Yeah, Harmony Navigator I am pretty sure restricts the key range so it will automatically do basic voice leading.
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Old 28-01-2015, 01:31 AM   #14
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Re: Anyone else composing this way?

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Originally Posted by relic View Post
Anyone else compose their entire song using temporary sounds? Not worrying about any sample choice, sound design or mixing until after you have at least a basic song (drums, bass, melody and chords) from start to finish? As I said in the OP, I've tried it with a couple songs recently, two of them I've brought to the stage of sound design/sample choice and some mixing. Seems to be working for me.
Yep, I do it all the time. I usually use a shitty default piano preset and go all out on composition. (I used to use sine waves but the stacks of pure sines got annoying )
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Old 28-01-2015, 02:02 AM   #15
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Re: Anyone else composing this way?

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Originally Posted by Mindsweeper View Post
Yep, I do it all the time. I usually use a shitty default piano preset and go all out on composition. (I used to use sine waves but the stacks of pure sines got annoying )
lol...yea...I figure if I can stand to listen to the song with crappy drum samples and dry, digital, single oscillator, basic shape synth patches a few times in a row, I've got something...



Also, FWIW...the brostep-ish producer I was thinking of is Flux Pavillon ...the one who did everything with saw waves first...

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Old 28-01-2015, 04:07 AM   #16
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Re: Anyone else composing this way?

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. Thanks for the insights and apps suggestions. I've got a chord book, had one for a few years, but it never helped me much. For some reason when I bought it I thought I'd be able to just use it on its own...spent about three months randomly stringing chords together, lol.
Yeah, chord books are great. They get me all nostalgic. But the reality is that I only keep mine out for sentimental value these days (gift from an auntie). The problem with chord books is that they just list every chord, there's no way to refine the results.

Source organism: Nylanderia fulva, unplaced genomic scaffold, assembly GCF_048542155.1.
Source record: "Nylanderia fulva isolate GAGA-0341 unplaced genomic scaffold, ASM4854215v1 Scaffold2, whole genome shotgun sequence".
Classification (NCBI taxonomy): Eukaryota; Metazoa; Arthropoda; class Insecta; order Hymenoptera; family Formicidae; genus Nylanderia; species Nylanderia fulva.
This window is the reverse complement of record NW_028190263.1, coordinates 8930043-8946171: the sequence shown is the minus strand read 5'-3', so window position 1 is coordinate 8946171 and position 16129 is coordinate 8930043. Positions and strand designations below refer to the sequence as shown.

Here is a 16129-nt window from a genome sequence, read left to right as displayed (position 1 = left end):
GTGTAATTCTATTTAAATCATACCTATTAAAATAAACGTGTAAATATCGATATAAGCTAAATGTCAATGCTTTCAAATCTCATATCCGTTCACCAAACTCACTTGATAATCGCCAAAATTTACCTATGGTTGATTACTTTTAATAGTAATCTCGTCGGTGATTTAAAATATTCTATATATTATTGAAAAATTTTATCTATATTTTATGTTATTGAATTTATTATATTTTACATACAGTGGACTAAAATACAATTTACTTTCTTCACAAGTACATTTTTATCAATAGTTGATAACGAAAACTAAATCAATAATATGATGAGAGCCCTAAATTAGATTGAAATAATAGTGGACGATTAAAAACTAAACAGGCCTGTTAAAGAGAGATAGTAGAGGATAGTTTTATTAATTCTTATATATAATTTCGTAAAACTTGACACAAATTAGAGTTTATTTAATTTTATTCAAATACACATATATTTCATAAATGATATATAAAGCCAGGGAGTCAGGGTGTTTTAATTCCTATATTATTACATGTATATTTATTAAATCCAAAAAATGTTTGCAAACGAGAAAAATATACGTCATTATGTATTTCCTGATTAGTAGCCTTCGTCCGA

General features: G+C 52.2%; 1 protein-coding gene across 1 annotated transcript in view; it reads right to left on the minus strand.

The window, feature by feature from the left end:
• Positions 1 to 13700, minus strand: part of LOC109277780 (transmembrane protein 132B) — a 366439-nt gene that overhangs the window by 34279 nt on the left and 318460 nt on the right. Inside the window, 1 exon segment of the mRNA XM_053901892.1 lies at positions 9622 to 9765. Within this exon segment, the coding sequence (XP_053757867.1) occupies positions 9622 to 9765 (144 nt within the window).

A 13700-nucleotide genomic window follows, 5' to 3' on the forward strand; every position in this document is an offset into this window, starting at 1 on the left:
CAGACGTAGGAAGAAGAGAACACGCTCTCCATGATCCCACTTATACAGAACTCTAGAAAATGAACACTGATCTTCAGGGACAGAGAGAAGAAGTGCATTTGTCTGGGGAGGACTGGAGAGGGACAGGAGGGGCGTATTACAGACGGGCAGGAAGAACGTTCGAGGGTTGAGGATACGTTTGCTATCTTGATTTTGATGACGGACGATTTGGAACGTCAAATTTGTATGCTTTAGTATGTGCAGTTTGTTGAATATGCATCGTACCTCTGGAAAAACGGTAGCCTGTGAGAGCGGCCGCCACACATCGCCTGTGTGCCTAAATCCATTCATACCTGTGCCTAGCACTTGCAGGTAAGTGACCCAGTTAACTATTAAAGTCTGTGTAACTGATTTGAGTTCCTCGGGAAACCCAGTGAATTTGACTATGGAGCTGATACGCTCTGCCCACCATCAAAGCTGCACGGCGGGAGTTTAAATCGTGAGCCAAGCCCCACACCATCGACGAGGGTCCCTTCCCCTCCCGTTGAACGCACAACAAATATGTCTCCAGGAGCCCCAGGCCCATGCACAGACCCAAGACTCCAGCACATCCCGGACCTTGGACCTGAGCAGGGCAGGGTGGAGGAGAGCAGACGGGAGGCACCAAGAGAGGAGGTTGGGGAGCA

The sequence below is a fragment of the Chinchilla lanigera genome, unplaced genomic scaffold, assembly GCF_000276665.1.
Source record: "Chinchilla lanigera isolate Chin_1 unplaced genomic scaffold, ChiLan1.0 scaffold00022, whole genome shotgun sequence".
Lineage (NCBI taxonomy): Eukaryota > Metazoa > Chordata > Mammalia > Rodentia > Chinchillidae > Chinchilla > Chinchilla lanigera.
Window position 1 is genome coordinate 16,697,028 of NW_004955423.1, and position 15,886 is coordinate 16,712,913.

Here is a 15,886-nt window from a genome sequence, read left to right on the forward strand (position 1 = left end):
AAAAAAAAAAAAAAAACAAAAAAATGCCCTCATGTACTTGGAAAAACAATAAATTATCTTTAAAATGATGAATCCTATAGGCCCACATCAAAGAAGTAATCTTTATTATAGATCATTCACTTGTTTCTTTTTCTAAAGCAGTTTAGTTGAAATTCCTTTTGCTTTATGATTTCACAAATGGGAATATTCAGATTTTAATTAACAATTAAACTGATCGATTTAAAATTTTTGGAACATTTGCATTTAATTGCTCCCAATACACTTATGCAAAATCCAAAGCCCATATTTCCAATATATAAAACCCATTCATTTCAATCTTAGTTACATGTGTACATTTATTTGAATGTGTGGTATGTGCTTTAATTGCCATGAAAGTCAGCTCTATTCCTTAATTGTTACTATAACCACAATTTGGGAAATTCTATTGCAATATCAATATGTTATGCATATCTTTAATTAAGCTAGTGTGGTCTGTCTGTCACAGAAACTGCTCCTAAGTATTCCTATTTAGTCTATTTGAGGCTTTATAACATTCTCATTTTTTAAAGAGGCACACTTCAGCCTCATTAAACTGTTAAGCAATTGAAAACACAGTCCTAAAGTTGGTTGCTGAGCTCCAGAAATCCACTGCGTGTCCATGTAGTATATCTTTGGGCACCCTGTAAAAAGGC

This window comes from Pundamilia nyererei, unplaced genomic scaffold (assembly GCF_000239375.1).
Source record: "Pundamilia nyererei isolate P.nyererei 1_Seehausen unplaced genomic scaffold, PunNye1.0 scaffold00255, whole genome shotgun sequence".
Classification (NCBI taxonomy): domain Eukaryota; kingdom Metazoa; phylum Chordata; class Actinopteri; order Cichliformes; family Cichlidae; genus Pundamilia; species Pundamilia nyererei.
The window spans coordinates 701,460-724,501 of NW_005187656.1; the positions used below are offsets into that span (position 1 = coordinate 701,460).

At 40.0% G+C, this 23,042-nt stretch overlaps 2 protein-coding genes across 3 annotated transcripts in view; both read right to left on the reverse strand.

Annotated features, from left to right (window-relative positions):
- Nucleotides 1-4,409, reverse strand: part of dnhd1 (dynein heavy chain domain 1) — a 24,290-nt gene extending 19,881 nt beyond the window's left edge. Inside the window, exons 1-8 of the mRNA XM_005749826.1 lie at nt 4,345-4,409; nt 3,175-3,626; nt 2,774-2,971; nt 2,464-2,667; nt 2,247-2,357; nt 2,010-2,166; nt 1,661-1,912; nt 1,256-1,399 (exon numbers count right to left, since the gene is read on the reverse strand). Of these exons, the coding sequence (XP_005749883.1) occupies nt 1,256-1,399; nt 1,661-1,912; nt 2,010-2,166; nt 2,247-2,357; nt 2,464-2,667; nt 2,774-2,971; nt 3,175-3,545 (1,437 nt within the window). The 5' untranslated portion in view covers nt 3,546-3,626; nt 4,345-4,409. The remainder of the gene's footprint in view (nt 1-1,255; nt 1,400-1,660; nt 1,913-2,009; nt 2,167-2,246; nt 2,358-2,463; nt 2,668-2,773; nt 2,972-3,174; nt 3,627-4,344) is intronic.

Quote:
Originally Posted by relic View Post
As for figuring out the notes and chords first that is where I'm trying to get to--and I'm not so much caring what the technical names are, I'm more interested in learning shapes and how they relate to each other and to different keys. But I don't know enough to know if that is a good method.
Piano Companion is great for this because the chord lookup let's you press the keys in the chord your trying to identify and then it shows you the explicit chord as well as any other chords those notes could be used to make (with additional notes). This is probably the most valuable tool of all because C-E-G, E-G-C, G-C-E will all give the result of C Major. Whereas I know some people struggle with inversions and would possibly struggle to identify these on their own.

Quote:
Originally Posted by relic View Post
Anyone else compose their entire song using temporary sounds? Not worrying about any sample choice, sound design or mixing until after you have at least a basic song (drums, bass, melody and chords) from start to finish? As I said in the OP, I've tried it with a couple songs recently, two of them I've brought to the stage of sound design/sample choice and some mixing. Seems to be working for me.